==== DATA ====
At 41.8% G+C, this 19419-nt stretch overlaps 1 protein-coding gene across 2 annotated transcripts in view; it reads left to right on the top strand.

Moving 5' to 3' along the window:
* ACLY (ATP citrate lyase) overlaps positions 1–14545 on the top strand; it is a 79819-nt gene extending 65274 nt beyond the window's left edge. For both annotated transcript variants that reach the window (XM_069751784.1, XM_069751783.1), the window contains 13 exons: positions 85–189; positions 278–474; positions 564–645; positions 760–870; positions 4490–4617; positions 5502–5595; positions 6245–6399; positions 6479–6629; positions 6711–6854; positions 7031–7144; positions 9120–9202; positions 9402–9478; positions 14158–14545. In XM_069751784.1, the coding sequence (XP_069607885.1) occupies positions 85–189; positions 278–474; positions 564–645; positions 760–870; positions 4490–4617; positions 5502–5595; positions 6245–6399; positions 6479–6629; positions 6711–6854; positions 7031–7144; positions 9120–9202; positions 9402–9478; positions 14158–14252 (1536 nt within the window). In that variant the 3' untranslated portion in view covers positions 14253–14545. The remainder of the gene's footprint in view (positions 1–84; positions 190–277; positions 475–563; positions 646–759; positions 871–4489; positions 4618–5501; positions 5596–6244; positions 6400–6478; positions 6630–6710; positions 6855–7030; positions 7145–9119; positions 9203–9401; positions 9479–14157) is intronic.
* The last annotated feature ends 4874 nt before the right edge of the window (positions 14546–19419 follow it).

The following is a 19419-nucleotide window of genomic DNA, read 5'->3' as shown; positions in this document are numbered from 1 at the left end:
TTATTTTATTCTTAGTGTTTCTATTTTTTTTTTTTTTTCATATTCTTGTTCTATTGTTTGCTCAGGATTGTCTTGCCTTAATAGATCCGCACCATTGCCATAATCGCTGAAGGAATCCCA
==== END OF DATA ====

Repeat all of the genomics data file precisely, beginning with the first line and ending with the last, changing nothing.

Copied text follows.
At 41.8% G+C, this 19419-nt stretch overlaps 1 protein-coding gene across 2 annotated transcripts in view; it reads left to right on the top strand.

Moving 5' to 3' along the window:
* ACLY (ATP citrate lyase) overlaps positions 1–14545 on the top strand; it is a 79819-nt gene extending 65274 nt beyond the window's left edge. For both annotated transcript variants that reach the window (XM_069751784.1, XM_069751783.1), the window contains 13 exons: positions 85–189; positions 278–474; positions 564–645; positions 760–870; positions 4490–4617; positions 5502–5595; positions 6245–6399; positions 6479–6629; positions 6711–6854; positions 7031–7144; positions 9120–9202; positions 9402–9478; positions 14158–14545. In XM_069751784.1, the coding sequence (XP_069607885.1) occupies positions 85–189; positions 278–474; positions 564–645; positions 760–870; positions 4490–4617; positions 5502–5595; positions 6245–6399; positions 6479–6629; positions 6711–6854; positions 7031–7144; positions 9120–9202; positions 9402–9478; positions 14158–14252 (1536 nt within the window). In that variant the 3' untranslated portion in view covers positions 14253–14545. The remainder of the gene's footprint in view (positions 1–84; positions 190–277; positions 475–563; positions 646–759; positions 871–4489; positions 4618–5501; positions 5596–6244; positions 6400–6478; positions 6630–6710; positions 6855–7030; positions 7145–9119; positions 9203–9401; positions 9479–14157) is intronic.
* The last annotated feature ends 4874 nt before the right edge of the window (positions 14546–19419 follow it).

The following is a 19419-nucleotide window of genomic DNA, read 5'->3' as shown; positions in this document are numbered from 1 at the left end:
TTATTTTATTCTTAGTGTTTCTATTTTTTTTTTTTTTTCATATTCTTGTTCTATTGTTTGCTCAGGATTGTCTTGCCTTAATAGATCCGCACCATTGCCATAATCGCTGAAGGAATCCCA